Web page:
The first four seals—especially the fourth seal—will purify the remnant’s faith. Blessings of freedom and comfort can easily breed complacency and external religiosity, as Israel in the Old Testament frequently testifies. Indeed, Christians are under no condemnation from God since they are forgiven and justified. But this does not mean that God will not test and refine believers with suffering. And it is God’s prerogative—and his loving chastisement!—to purify his people before his return (1 Thess 3:13; 5:23; 1 Cor 1:8; Phil 1:10; Eph 5:27). This will not be a time to fear, but to faithfully stand firm for the opportunity to bring glory to God in suffering (1 Peter 4:12–19).
Similarly, God brought comparable judgments upon Jerusalem: “For this is what the sovereign LORD says: How much worse will it be when I send my four terrible judgments—sword, famine, wild animals, and plague—to Jerusalem to kill both people and animals!” (Ezek 14:21). These judgments had an aim of purifying his people from their apostate condition and bringing them to repentance (see Ezek 14:22–23). And these trials will not be anything new for the church, since the church has experienced wars, famines, pestilence, and martyrdom since its inception. God will have his good purposes in these times, which will be to draw his faithful to himself. When these cluster of woes are compared to Jesus’ teaching, he states that only after these events happen “then the end will come” (Matt 24:4–8). And since the church is present on the earth up to the end of the age, the eschatological wrath will begin when the church is purified and thus removed.
*Greg Beale is a historicist and not a futurist, nevertheless he has some helpful comments on this verse. He comments that if the beasts in Revelation 6:8 have parallels in the Old Testament such as in Ezekiel 14:21 and the covenantal cursings (Lev 26; Deut 32), it is noteworthy that there is frequent interpretation in Jewish writings identifying the horsemen and beasts with evil kings and kingdoms. He concludes, “This Jewish identification of the horsemen and ‘beasts’ with the four kingdoms of Daniel 7 is striking, since the two ‘beasts’ of the Apocalypse are also identified throughout the book with the same four kingdoms of Daniel 7, especially the fourth kingdom…” p 387.
Beale also observes, “The Ezekiel passage itself is further developing the idea of four judgments from Lev. 26:18–28, which may also be secondarily in John’s mind. The Leviticus text also concerns woes that God will send on the Israelites if they commit idolatry. Four times it is repeated that God will judge them “seven times” if they become unfaithful. Each sevenfold figurative expression introduces a successively worse ordeal that is conditioned on Israel’s failure to repent after the preceding woe (drought and crop failure in 26:19–20, “wild beasts of the earth” in v 22, “sword…death…famine of bread” in vv 25–26, and desolation and “sword” in vv 29–33). The promise interwoven in these warnings is that if Israel does repent of idolatry (cf. 26:1, 30–31), God will bless Israel again (cf. likewise Deut. 32:24–25). Thus, these are warning judgments inducing repentance and so renewing faith and only permanently punishing apostate Israelites” (page 373).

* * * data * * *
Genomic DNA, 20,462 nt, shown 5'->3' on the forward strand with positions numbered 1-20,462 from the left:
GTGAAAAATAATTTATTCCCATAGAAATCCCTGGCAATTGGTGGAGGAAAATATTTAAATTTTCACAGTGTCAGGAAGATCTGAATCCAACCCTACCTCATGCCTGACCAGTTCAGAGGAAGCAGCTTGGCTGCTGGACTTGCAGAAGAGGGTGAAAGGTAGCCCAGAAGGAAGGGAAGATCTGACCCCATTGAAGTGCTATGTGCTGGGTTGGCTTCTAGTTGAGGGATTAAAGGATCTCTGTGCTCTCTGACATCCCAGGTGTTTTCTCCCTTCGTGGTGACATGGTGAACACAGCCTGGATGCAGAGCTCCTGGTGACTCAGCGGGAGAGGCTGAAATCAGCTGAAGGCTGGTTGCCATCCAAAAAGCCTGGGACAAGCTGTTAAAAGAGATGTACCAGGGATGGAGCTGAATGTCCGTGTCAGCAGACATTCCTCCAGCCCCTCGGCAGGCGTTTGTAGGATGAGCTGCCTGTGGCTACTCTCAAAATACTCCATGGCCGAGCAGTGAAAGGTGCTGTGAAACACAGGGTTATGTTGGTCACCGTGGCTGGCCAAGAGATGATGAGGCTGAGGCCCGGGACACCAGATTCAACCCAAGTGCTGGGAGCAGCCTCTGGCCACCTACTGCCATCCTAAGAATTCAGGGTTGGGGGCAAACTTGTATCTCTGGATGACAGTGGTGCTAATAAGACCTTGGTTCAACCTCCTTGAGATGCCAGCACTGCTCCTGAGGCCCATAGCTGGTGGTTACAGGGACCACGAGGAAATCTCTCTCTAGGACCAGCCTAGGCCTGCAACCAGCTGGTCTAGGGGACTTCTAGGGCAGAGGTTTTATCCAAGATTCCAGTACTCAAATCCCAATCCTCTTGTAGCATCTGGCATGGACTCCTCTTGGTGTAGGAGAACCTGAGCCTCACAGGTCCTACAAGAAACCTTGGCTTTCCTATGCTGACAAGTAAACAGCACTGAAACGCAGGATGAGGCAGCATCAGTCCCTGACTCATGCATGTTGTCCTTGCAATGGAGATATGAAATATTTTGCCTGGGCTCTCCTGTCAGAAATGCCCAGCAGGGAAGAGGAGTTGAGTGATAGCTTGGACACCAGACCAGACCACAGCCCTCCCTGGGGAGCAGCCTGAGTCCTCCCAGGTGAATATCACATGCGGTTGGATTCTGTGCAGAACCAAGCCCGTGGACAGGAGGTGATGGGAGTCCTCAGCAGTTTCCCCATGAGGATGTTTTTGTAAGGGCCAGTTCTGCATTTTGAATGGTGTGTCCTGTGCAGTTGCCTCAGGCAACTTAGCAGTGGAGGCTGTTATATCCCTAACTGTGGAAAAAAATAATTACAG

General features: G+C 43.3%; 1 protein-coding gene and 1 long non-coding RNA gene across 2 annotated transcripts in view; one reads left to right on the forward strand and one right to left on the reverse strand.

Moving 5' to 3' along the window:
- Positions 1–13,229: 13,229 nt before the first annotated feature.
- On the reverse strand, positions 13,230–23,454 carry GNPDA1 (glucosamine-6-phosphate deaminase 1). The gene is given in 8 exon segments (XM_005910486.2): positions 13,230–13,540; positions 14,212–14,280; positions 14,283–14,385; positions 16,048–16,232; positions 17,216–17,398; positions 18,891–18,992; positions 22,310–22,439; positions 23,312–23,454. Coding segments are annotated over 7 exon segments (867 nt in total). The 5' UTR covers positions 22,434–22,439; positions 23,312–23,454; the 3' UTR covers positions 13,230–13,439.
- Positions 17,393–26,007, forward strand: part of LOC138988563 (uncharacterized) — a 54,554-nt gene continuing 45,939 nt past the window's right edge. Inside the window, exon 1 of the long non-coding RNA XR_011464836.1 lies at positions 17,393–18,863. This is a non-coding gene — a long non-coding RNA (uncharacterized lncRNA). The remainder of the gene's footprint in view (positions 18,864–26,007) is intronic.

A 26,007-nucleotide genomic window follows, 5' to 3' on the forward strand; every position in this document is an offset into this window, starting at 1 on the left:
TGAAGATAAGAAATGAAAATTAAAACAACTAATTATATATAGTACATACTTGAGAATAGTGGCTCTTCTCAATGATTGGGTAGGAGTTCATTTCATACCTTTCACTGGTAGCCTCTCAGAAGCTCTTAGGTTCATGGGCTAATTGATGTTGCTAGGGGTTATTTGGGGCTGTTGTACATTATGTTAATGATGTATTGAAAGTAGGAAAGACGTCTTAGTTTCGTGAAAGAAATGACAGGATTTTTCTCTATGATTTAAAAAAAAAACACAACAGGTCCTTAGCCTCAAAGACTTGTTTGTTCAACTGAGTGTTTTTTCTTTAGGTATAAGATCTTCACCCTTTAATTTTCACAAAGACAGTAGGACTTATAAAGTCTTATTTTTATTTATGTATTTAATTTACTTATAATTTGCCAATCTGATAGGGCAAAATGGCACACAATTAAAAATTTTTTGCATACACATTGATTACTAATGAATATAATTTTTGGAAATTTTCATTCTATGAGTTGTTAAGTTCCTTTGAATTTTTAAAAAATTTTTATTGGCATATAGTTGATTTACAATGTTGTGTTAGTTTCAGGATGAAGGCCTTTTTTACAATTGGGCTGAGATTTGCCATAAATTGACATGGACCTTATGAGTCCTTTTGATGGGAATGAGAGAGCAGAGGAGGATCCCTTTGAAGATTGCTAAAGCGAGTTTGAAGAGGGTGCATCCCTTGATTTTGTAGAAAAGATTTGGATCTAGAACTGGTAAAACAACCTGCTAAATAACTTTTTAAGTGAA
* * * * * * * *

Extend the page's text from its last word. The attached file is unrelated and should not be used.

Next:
**Some interpreters have maintained that the first four seals are God’s eschatological day of the Lord because they point to the previous verse Ezekiel 14:19, which says, “Or if I should send a plague against that country and pour out My wrath in blood on it to cut off man and beast from it.” (Ezek 14:19 NASB). And according to their reasoning since the seals are similar to these judgments, they must be God’s wrath. This interpretation is problematic for a couple of reasons. The context of this Ezekiel passage is not the eschatological day of the Lord. Further, the Hebrew term for “wrath” in Ezekiel 14:19 is ḥēmâ. It can refer to different degrees of anger, and often against God’s own people. The Theological Workbook of the Old Testament states: “[T]he term is used, as a rule, to convey the concept of an inner, emotional heat which rises and is fanned to varying degrees. The context usually gives a clue as to which translation should be preferred, whether anger, hot displeasure, indignation, wrath, rage or fury…In various places where [ḥēmâ] appears it refers to God’s reaction to his unfaithful covenant people (Deut 9:19; Jer 42:18). God is aroused to great heat because he, as a jealous God, sees the people he loves disobey him and appeal to, or consort with, sinners or ‘no gods.’ He then expresses his rage or pours out his fury (Ezek 36:6).” This is why the New English Translation renders the term better as “rage” by bringing out the emotional aspect, rather than wrongly conveying an exclusive condemnatory sense in the term “wrath”: “Or suppose I were to send a plague into that land, and pour out my rage on it with bloodshed, killing both people and animals.” (Ezek 14:19 NET). And since this word can have the idea of discipline and not require the notion of condemnation, coupled with Ezekiel 14:19 explicitly speaking of God’s covenant people, it is incorrect to read God’s eschatological wrath into the first four seals. For a Hebrew term that actually does explicitly speak of the eschatological day of the Lord’s wrath that would be ‘ebrâ which means: “the fierceness of God’s wrath (Ps 78:49) expressed in an overwhelming and complete demonstration (Isa 13:9). God’s wrath burns, overflows, sweeps away everything before it (Ezek 22:21, 31). Thus on the day of the Lord’s ‘ebrâ nothing stands before it. When the day of judgment is spoken of, the reference is to God’s wrath overflowing, burning, consuming all that has displeased or opposed him”(Theological Workbook of the Old Testament).